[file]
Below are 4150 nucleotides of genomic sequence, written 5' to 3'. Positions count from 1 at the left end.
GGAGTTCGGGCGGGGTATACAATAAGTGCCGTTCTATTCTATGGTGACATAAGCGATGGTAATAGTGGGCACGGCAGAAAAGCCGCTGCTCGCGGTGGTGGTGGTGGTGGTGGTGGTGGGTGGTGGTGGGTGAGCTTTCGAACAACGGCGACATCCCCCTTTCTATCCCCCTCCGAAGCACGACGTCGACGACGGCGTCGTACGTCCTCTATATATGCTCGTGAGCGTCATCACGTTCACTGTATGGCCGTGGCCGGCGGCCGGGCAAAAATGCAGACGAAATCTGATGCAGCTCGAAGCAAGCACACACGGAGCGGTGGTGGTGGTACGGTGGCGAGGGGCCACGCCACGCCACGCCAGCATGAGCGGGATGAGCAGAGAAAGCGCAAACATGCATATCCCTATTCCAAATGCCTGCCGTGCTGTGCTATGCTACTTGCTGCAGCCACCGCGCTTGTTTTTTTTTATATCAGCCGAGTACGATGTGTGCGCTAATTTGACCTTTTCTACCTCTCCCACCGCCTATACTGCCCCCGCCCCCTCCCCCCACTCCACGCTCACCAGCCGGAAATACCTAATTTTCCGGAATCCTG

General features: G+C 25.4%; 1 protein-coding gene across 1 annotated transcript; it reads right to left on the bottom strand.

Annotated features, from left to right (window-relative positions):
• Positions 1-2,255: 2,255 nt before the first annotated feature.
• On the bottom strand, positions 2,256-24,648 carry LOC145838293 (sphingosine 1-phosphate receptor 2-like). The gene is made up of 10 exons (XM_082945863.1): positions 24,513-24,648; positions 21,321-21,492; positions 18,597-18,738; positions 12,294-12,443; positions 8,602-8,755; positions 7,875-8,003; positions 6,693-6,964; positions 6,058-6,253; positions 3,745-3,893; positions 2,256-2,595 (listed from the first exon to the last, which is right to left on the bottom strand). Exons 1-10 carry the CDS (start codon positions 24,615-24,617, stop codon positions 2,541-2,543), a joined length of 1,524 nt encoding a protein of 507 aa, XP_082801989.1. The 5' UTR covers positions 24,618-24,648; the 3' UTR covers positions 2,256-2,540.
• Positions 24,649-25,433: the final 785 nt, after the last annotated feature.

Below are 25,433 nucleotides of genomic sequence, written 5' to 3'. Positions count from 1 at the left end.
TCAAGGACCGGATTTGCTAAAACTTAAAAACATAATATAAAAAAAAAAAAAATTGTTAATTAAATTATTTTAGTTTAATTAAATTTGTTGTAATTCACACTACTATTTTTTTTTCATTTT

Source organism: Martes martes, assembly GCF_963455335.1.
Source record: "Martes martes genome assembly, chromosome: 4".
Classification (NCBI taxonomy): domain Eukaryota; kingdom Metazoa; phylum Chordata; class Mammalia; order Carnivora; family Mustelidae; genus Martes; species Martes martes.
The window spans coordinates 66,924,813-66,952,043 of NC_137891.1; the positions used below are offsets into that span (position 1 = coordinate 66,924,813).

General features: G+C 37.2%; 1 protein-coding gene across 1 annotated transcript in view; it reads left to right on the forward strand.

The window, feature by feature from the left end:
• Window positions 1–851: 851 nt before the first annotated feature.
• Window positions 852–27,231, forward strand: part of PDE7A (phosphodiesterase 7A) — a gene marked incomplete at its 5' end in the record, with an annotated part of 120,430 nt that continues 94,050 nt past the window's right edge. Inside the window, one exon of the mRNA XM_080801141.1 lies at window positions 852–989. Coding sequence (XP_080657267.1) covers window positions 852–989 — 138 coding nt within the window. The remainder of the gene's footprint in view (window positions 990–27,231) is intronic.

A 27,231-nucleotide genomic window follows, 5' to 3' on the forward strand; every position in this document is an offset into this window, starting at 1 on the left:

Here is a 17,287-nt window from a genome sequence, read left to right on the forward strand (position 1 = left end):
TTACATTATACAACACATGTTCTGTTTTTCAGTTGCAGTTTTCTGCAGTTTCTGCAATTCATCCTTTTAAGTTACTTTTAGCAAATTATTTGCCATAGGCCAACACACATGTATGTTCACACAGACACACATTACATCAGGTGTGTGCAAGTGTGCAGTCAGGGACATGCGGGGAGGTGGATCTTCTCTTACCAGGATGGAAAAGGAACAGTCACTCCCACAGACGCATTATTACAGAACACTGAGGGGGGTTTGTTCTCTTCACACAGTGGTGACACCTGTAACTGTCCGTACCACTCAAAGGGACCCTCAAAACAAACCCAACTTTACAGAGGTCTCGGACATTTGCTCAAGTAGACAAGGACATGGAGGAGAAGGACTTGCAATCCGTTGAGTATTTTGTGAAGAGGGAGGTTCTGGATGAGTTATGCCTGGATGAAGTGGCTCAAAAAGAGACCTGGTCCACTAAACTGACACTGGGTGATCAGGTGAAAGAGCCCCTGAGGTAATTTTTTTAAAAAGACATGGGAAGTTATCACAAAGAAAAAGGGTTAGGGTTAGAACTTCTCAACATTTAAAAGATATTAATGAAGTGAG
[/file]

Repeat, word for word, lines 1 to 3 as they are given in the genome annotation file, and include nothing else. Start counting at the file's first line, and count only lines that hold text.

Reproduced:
Below are 4150 nucleotides of genomic sequence, written 5' to 3'. Positions count from 1 at the left end.
GGAGTTCGGGCGGGGTATACAATAAGTGCCGTTCTATTCTATGGTGACATAAGCGATGGTAATAGTGGGCACGGCAGAAAAGCCGCTGCTCGCGGTGGTGGTGGTGGTGGTGGTGGTGGGTGGTGGTGGGTGAGCTTTCGAACAACGGCGACATCCCCCTTTCTATCCCCCTCCGAAGCACGACGTCGACGACGGCGTCGTACGTCCTCTATATATGCTCGTGAGCGTCATCACGTTCACTGTATGGCCGTGGCCGGCGGCCGGGCAAAAATGCAGACGAAATCTGATGCAGCTCGAAGCAAGCACACACGGAGCGGTGGTGGTGGTACGGTGGCGAGGGGCCACGCCACGCCACGCCAGCATGAGCGGGATGAGCAGAGAAAGCGCAAACATGCATATCCCTATTCCAAATGCCTGCCGTGCTGTGCTATGCTACTTGCTGCAGCCACCGCGCTTGTTTTTTTTTATATCAGCCGAGTACGATGTGTGCGCTAATTTGACCTTTTCTACCTCTCCCACCGCCTATACTGCCCCCGCCCCCTCCCCCCACTCCACGCTCACCAGCCGGAAATACCTAATTTTCCGGAATCCTG

General features: G+C 25.4%; 1 protein-coding gene across 1 annotated transcript; it reads right to left on the bottom strand.